How to Motivate Your Volunteers
Your volunteers are more than unpaid workers. They have chosen to contribute their time and effort to your cause for reasons other than financial reward. This makes their rationale for giving their time more powerful and entrenched than mere immediate financial reward. Because of their unique status, they deserve special and dedicated attention.
Get to know your volunteers
Establish your relationship with each person on your team by getting to know him or her, and searching for the underlying reason(s) that they are committed to this specific cause or initiative. Some may be a part of your project because of a personal connection, others because of global reasoning. Some do volunteer for less than altruistic reasons, but those often can easily be ferreted out. Nonetheless, the fact is that they still are with you for a reason, and are with you without pay. Establish a genuine connection with these people in order to make them feel valued.
Promote and practice communication
Every person wants to feel acknowledged and appreciated. It is your job as leader to make your workers feel appreciated, and you can only do so through effective communication strategies. Some may be subtle, others more direct.
Respect is the most direct non-verbal means to show appreciate. Aretha Franklin was on to something significant when she produced the song by that name. Respect both the person and the effort, even if results day-to-day may be less than stellar. Effort is the hallmark of a dedicated employee and a determined volunteer.
Many of us are motivated by social recognition and public acknowledgement of our efforts. We are validated when we are recognized for the skills and contributions that we make. Recognize, though, that others find public recognition uncomfortable. By getting to know your volunteer, you will be able to differentiate between the two types, and find the recognition technique that works well for each person. For some, a simple thank you note, given one-on-one, is more impactful than a public speech full of flowery praise.
Acknowledge their efforts and create a community
Be sure to show each and all of your volunteers how they are making a difference. Provide frequent feedback in this regard, but do not be too effusive in your praise, or overstate the benefit of their commitments. Honesty shows, as does false praise.
Build community. Each volunteer already has something in common with every other volunteer: the decision to support your cause. Build that commonality into a sense of belonging. It works for the volunteers and for the charity’s clients.
Beat the Street was a program that ran in the 1980s in Winnipeg’s core area. Its stated purpose was to teach people living on the street how to read. However. One client showed how the program served other purposes, as well. This client declared that he only wanted to learn how to write his name so that he could get a letter to his mother. Day after day he attended at the centre, but made no measurable progress. In many areas, he seemed astute, if ordinary. Yet, he could not retain, from day to day, an apparent memory of what he had learned earlier. That is until one volunteer saw through the facade. This street person did not want so much to learn to write as he wanted the daily social interaction. He was part of an important community. Keep the door open. This is meant mostly in a figurative way. Problems arise, in business, in person lives and even in the volunteer sector. People are not machines, and motivation and circumstances change. Be ready to listen to and assist your volunteer. This shows they are valued and that they are not isolated. It results in enhanced commitment from the volunteer.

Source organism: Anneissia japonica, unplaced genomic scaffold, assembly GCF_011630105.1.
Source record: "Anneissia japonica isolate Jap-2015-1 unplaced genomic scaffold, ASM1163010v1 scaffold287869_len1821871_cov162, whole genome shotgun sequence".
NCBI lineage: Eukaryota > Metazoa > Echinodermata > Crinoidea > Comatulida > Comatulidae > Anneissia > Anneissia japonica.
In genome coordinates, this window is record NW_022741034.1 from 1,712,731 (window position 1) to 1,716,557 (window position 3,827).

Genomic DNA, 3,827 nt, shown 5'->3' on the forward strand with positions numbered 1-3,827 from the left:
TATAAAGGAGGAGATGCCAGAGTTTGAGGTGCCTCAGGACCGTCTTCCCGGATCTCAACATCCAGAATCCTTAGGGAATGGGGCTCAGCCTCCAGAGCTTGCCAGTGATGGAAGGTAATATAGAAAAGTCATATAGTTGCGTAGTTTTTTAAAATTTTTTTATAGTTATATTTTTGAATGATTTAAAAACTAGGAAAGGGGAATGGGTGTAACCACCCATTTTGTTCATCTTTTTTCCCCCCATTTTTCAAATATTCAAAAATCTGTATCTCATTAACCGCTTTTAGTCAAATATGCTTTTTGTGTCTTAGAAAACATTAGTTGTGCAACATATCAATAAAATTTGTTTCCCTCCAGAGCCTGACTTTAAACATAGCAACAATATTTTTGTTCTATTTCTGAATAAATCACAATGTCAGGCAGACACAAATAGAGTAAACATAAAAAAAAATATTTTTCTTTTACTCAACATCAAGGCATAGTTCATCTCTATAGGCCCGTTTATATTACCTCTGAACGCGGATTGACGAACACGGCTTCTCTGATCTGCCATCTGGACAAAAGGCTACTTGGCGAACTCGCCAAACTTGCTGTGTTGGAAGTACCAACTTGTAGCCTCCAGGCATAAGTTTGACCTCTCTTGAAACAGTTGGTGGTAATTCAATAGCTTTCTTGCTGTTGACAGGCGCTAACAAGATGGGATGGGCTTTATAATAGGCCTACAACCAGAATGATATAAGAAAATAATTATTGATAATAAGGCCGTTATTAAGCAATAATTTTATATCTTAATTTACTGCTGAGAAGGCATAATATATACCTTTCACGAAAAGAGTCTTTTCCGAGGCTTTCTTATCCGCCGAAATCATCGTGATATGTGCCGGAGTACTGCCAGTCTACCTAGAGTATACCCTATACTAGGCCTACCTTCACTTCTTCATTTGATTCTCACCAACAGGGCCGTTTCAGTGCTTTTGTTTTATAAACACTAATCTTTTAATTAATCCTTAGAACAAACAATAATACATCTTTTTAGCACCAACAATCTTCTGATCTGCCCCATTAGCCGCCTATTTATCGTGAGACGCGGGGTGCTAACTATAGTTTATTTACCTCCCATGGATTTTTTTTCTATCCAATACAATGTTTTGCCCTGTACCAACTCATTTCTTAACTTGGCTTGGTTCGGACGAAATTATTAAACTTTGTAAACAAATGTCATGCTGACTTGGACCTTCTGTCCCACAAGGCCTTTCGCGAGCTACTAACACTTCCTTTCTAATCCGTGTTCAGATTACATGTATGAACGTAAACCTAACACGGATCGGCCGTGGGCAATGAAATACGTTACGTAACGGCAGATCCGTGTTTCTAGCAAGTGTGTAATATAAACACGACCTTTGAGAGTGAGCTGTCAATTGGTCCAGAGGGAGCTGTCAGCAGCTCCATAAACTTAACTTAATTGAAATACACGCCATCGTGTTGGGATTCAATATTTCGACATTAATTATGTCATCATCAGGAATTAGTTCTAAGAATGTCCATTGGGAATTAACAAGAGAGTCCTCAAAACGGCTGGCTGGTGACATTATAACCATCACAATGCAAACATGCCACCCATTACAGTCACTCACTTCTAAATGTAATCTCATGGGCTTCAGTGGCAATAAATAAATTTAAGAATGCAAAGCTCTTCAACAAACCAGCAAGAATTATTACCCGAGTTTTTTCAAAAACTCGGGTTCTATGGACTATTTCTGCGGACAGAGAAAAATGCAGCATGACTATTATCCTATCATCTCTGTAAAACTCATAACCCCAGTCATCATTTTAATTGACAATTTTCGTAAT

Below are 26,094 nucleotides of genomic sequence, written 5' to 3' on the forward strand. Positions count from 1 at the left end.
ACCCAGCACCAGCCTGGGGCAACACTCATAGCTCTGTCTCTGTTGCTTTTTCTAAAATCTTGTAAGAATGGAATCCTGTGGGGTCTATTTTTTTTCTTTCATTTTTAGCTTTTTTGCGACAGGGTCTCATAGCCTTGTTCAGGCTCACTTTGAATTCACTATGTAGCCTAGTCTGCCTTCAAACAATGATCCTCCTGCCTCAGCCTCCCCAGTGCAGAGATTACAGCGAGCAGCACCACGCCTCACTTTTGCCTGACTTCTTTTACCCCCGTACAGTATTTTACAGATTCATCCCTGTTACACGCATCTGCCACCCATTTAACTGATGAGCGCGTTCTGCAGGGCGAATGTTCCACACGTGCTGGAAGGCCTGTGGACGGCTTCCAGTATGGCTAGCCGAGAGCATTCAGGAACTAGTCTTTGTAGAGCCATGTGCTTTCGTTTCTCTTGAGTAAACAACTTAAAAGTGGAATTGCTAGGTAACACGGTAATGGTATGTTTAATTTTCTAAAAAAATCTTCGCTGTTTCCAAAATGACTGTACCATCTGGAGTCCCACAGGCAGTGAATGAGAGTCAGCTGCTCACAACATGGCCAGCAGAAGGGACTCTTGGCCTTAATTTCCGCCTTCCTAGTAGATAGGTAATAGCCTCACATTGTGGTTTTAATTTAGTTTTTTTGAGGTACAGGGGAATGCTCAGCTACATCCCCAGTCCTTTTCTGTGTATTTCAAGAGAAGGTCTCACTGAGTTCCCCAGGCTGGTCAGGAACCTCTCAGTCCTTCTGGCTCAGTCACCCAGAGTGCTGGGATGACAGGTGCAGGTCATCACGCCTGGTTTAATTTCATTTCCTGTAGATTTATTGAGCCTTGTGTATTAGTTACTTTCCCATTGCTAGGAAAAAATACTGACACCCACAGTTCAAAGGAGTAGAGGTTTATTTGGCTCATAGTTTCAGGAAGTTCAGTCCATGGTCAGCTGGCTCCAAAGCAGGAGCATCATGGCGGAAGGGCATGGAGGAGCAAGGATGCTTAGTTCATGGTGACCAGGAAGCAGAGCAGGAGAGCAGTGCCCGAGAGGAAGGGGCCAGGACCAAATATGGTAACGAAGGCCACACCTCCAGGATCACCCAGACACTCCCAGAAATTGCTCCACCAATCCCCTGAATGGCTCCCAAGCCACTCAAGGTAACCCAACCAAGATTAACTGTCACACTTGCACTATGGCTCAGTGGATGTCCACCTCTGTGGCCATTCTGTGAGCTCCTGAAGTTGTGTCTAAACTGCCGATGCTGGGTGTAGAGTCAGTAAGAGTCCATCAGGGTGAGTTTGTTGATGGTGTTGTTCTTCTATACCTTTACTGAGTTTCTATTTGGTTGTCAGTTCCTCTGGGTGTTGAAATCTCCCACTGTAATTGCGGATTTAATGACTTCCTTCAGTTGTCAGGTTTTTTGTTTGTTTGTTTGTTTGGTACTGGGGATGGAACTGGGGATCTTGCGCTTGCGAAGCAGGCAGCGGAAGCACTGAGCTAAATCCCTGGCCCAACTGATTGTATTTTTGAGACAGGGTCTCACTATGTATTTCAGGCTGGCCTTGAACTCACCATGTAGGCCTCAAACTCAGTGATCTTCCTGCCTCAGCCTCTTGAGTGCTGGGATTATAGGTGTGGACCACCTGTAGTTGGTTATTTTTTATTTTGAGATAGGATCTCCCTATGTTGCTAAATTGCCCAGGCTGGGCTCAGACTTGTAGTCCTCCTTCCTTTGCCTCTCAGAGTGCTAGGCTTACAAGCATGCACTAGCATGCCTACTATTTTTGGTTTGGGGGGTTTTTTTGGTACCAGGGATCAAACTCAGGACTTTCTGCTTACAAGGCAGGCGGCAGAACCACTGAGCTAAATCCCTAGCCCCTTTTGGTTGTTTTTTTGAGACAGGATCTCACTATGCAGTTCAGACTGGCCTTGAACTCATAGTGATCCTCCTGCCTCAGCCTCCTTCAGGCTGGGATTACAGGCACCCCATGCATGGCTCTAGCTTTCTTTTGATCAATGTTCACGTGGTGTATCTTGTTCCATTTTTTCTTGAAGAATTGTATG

Support your volunteers
Make getting and keeping involved easy. Schedules should be flexible and designed with the individual in mind. That is only possible if you continue to communicate with and learn about your volunteers. Make signup for projects and shifts easy. Make the shifts short. Be flexible. 27% of volunteers surveyed about re-volunteering indicated that convenient scheduling (working around personal and work commitments) makes them more likely to volunteer again. 24% said proof that their volunteer work matters would influence them, while 23% cited volunteer opportunities that benefited their professional development as a motivator. 15% said social networking opportunities were important while 11% said discounts on products and services of interest to them had value.
Whether in business, at home or in your volunteer environment, lead by example. Train well, and provide ongoing training. Be accurate and reliable in all you say and do. Consider your volunteers to be your team, your family. Make them feel the same way about each other.
Volunteers are a special group of people. While most of us are motivated by many of the same things that motivate non-volunteers, the difference is that , by definition, a volunteer participates because he wants to, not because she has to. For that reason alone, each volunteer should be treated as if he is invaluable. Because she is.